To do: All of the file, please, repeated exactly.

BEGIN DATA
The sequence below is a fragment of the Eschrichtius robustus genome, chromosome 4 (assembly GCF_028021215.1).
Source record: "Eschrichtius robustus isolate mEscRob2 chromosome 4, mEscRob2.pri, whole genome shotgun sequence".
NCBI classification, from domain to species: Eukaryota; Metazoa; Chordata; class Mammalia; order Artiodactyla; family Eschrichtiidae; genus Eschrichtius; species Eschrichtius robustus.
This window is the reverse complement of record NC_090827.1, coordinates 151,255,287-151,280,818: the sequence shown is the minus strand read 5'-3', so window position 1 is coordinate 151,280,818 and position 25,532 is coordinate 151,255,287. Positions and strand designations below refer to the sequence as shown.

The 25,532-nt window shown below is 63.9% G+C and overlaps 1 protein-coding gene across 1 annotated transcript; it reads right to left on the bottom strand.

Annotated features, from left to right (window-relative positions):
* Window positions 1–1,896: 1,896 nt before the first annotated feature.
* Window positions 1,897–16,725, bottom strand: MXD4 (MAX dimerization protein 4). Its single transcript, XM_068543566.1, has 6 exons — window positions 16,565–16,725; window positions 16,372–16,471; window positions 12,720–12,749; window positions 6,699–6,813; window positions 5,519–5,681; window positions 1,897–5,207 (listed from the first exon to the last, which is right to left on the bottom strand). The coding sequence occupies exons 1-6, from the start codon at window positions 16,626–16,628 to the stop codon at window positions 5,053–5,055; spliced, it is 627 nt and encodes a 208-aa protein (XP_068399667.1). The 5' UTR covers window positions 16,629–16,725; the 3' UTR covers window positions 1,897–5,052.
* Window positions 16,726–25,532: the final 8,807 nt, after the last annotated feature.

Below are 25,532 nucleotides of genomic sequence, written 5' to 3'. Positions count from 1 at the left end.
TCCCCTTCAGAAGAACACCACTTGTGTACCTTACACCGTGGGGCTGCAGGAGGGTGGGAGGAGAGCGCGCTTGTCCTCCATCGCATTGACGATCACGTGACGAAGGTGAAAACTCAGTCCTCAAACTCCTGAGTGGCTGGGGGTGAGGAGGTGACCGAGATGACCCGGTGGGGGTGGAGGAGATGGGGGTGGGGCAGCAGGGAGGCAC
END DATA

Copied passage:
The sequence below is a fragment of the Eschrichtius robustus genome, chromosome 4 (assembly GCF_028021215.1).
Source record: "Eschrichtius robustus isolate mEscRob2 chromosome 4, mEscRob2.pri, whole genome shotgun sequence".
NCBI classification, from domain to species: Eukaryota; Metazoa; Chordata; class Mammalia; order Artiodactyla; family Eschrichtiidae; genus Eschrichtius; species Eschrichtius robustus.
This window is the reverse complement of record NC_090827.1, coordinates 151,255,287-151,280,818: the sequence shown is the minus strand read 5'-3', so window position 1 is coordinate 151,280,818 and position 25,532 is coordinate 151,255,287. Positions and strand designations below refer to the sequence as shown.

The 25,532-nt window shown below is 63.9% G+C and overlaps 1 protein-coding gene across 1 annotated transcript; it reads right to left on the bottom strand.

Annotated features, from left to right (window-relative positions):
* Window positions 1–1,896: 1,896 nt before the first annotated feature.
* Window positions 1,897–16,725, bottom strand: MXD4 (MAX dimerization protein 4). Its single transcript, XM_068543566.1, has 6 exons — window positions 16,565–16,725; window positions 16,372–16,471; window positions 12,720–12,749; window positions 6,699–6,813; window positions 5,519–5,681; window positions 1,897–5,207 (listed from the first exon to the last, which is right to left on the bottom strand). The coding sequence occupies exons 1-6, from the start codon at window positions 16,626–16,628 to the stop codon at window positions 5,053–5,055; spliced, it is 627 nt and encodes a 208-aa protein (XP_068399667.1). The 5' UTR covers window positions 16,629–16,725; the 3' UTR covers window positions 1,897–5,052.
* Window positions 16,726–25,532: the final 8,807 nt, after the last annotated feature.

Below are 25,532 nucleotides of genomic sequence, written 5' to 3'. Positions count from 1 at the left end.
TCCCCTTCAGAAGAACACCACTTGTGTACCTTACACCGTGGGGCTGCAGGAGGGTGGGAGGAGAGCGCGCTTGTCCTCCATCGCATTGACGATCACGTGACGAAGGTGAAAACTCAGTCCTCAAACTCCTGAGTGGCTGGGGGTGAGGAGGTGACCGAGATGACCCGGTGGGGGTGGAGGAGATGGGGGTGGGGCAGCAGGGAGGCAC